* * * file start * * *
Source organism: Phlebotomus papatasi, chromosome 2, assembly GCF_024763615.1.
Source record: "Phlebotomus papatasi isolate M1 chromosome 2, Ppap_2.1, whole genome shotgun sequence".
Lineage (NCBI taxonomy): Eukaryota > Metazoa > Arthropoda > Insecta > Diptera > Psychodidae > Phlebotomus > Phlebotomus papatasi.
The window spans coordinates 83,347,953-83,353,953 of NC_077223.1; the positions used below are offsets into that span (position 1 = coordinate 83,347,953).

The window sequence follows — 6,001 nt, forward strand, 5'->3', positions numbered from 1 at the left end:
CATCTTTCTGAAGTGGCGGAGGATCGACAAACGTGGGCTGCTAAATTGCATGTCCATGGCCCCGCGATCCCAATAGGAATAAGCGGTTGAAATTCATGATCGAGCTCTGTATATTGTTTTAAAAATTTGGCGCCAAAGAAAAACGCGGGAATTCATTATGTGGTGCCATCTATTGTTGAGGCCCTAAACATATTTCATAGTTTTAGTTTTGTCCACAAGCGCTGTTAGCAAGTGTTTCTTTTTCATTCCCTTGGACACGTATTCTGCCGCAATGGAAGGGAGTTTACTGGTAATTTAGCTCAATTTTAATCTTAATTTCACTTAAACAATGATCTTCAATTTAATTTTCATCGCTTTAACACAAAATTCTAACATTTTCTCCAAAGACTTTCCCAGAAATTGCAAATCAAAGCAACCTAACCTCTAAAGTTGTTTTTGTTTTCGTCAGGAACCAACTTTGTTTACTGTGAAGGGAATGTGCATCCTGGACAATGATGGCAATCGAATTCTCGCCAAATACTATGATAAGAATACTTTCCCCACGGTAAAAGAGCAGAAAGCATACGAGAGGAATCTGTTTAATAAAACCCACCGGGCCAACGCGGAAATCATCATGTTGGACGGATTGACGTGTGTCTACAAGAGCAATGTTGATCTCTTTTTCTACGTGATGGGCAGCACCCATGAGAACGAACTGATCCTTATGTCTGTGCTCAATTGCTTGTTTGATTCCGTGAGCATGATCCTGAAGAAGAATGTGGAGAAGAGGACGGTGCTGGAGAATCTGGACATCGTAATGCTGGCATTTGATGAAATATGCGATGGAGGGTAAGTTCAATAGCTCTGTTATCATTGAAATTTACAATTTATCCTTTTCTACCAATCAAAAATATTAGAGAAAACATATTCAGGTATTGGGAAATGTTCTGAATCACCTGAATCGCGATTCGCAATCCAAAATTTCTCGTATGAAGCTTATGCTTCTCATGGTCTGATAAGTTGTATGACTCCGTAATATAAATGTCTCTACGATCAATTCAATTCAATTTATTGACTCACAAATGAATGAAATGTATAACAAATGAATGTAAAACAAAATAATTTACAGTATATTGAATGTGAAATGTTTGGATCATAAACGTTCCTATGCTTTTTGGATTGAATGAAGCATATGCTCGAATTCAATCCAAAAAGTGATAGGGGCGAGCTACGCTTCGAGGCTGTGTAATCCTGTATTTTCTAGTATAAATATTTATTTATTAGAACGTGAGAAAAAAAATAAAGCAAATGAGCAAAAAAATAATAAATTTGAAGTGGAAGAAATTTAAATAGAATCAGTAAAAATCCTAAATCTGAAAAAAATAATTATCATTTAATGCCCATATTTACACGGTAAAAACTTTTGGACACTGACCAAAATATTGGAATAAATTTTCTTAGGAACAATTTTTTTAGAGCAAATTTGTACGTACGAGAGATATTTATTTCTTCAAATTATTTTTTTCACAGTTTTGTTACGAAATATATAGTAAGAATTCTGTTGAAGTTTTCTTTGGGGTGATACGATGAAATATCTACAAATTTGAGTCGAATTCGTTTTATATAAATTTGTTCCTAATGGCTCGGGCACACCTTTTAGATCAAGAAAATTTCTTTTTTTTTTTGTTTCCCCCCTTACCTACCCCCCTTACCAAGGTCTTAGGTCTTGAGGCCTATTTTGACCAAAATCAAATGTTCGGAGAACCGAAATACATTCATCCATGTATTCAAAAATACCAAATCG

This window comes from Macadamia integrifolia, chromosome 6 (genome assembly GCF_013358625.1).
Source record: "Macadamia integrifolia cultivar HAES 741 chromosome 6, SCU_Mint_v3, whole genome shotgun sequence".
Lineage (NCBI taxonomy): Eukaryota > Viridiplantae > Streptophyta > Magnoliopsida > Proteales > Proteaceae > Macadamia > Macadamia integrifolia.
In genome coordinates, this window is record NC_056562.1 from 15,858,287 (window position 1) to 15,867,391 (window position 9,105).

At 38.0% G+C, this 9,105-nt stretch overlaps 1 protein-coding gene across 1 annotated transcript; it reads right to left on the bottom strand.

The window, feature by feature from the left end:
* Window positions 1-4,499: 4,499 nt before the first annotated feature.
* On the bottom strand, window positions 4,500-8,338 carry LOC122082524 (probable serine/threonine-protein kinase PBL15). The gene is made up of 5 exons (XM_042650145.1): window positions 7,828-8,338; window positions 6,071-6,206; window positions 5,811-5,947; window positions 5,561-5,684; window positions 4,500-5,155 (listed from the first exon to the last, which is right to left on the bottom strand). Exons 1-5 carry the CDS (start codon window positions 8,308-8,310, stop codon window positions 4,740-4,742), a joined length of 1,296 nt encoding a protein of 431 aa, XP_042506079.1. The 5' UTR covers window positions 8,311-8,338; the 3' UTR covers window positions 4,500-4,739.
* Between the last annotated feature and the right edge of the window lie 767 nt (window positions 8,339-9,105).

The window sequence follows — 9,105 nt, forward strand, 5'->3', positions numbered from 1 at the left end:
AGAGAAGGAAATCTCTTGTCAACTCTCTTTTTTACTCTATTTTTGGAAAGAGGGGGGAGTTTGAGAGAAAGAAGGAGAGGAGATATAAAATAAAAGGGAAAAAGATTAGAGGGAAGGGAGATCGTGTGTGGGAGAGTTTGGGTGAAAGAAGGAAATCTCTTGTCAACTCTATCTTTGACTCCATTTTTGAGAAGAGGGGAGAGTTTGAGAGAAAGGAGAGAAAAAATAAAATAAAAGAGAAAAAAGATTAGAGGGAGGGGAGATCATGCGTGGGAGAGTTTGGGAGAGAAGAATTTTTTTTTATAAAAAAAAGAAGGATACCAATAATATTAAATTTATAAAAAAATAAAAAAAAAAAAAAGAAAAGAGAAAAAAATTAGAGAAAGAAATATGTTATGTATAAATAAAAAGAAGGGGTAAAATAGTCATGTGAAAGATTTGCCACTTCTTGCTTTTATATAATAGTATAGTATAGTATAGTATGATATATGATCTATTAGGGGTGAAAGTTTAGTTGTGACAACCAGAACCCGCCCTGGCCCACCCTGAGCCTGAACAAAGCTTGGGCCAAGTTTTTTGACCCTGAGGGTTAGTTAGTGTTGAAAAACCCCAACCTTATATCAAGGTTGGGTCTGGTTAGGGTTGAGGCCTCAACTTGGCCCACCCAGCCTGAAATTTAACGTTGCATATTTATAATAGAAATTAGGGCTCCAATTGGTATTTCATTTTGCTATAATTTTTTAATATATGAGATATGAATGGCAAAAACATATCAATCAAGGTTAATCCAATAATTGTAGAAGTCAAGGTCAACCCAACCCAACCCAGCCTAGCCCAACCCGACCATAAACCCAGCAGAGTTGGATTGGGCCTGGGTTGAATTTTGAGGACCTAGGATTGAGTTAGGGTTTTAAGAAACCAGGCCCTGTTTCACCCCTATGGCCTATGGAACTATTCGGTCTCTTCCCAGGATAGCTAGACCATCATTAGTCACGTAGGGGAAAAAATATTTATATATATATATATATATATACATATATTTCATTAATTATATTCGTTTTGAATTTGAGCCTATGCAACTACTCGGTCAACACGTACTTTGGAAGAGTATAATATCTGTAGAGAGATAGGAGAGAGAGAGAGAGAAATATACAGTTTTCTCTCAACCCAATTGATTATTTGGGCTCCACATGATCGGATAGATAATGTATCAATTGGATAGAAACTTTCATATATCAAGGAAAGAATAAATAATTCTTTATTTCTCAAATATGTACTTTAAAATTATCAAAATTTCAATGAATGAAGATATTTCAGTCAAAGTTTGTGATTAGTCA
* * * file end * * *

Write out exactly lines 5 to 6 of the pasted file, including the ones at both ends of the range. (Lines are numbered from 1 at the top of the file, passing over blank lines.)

The window sequence follows — 6,001 nt, forward strand, 5'->3', positions numbered from 1 at the left end:
CATCTTTCTGAAGTGGCGGAGGATCGACAAACGTGGGCTGCTAAATTGCATGTCCATGGCCCCGCGATCCCAATAGGAATAAGCGGTTGAAATTCATGATCGAGCTCTGTATATTGTTTTAAAAATTTGGCGCCAAAGAAAAACGCGGGAATTCATTATGTGGTGCCATCTATTGTTGAGGCCCTAAACATATTTCATAGTTTTAGTTTTGTCCACAAGCGCTGTTAGCAAGTGTTTCTTTTTCATTCCCTTGGACACGTATTCTGCCGCAATGGAAGGGAGTTTACTGGTAATTTAGCTCAATTTTAATCTTAATTTCACTTAAACAATGATCTTCAATTTAATTTTCATCGCTTTAACACAAAATTCTAACATTTTCTCCAAAGACTTTCCCAGAAATTGCAAATCAAAGCAACCTAACCTCTAAAGTTGTTTTTGTTTTCGTCAGGAACCAACTTTGTTTACTGTGAAGGGAATGTGCATCCTGGACAATGATGGCAATCGAATTCTCGCCAAATACTATGATAAGAATACTTTCCCCACGGTAAAAGAGCAGAAAGCATACGAGAGGAATCTGTTTAATAAAACCCACCGGGCCAACGCGGAAATCATCATGTTGGACGGATTGACGTGTGTCTACAAGAGCAATGTTGATCTCTTTTTCTACGTGATGGGCAGCACCCATGAGAACGAACTGATCCTTATGTCTGTGCTCAATTGCTTGTTTGATTCCGTGAGCATGATCCTGAAGAAGAATGTGGAGAAGAGGACGGTGCTGGAGAATCTGGACATCGTAATGCTGGCATTTGATGAAATATGCGATGGAGGGTAAGTTCAATAGCTCTGTTATCATTGAAATTTACAATTTATCCTTTTCTACCAATCAAAAATATTAGAGAAAACATATTCAGGTATTGGGAAATGTTCTGAATCACCTGAATCGCGATTCGCAATCCAAAATTTCTCGTATGAAGCTTATGCTTCTCATGGTCTGATAAGTTGTATGACTCCGTAATATAAATGTCTCTACGATCAATTCAATTCAATTTATTGACTCACAAATGAATGAAATGTATAACAAATGAATGTAAAACAAAATAATTTACAGTATATTGAATGTGAAATGTTTGGATCATAAACGTTCCTATGCTTTTTGGATTGAATGAAGCATATGCTCGAATTCAATCCAAAAAGTGATAGGGGCGAGCTACGCTTCGAGGCTGTGTAATCCTGTATTTTCTAGTATAAATATTTATTTATTAGAACGTGAGAAAAAAAATAAAGCAAATGAGCAAAAAAATAATAAATTTGAAGTGGAAGAAATTTAAATAGAATCAGTAAAAATCCTAAATCTGAAAAAAATAATTATCATTTAATGCCCATATTTACACGGTAAAAACTTTTGGACACTGACCAAAATATTGGAATAAATTTTCTTAGGAACAATTTTTTTAGAGCAAATTTGTACGTACGAGAGATATTTATTTCTTCAAATTATTTTTTTCACAGTTTTGTTACGAAATATATAGTAAGAATTCTGTTGAAGTTTTCTTTGGGGTGATACGATGAAATATCTACAAATTTGAGTCGAATTCGTTTTATATAAATTTGTTCCTAATGGCTCGGGCACACCTTTTAGATCAAGAAAATTTCTTTTTTTTTTTGTTTCCCCCCTTACCTACCCCCCTTACCAAGGTCTTAGGTCTTGAGGCCTATTTTGACCAAAATCAAATGTTCGGAGAACCGAAATACATTCATCCATGTATTCAAAAATACCAAATCG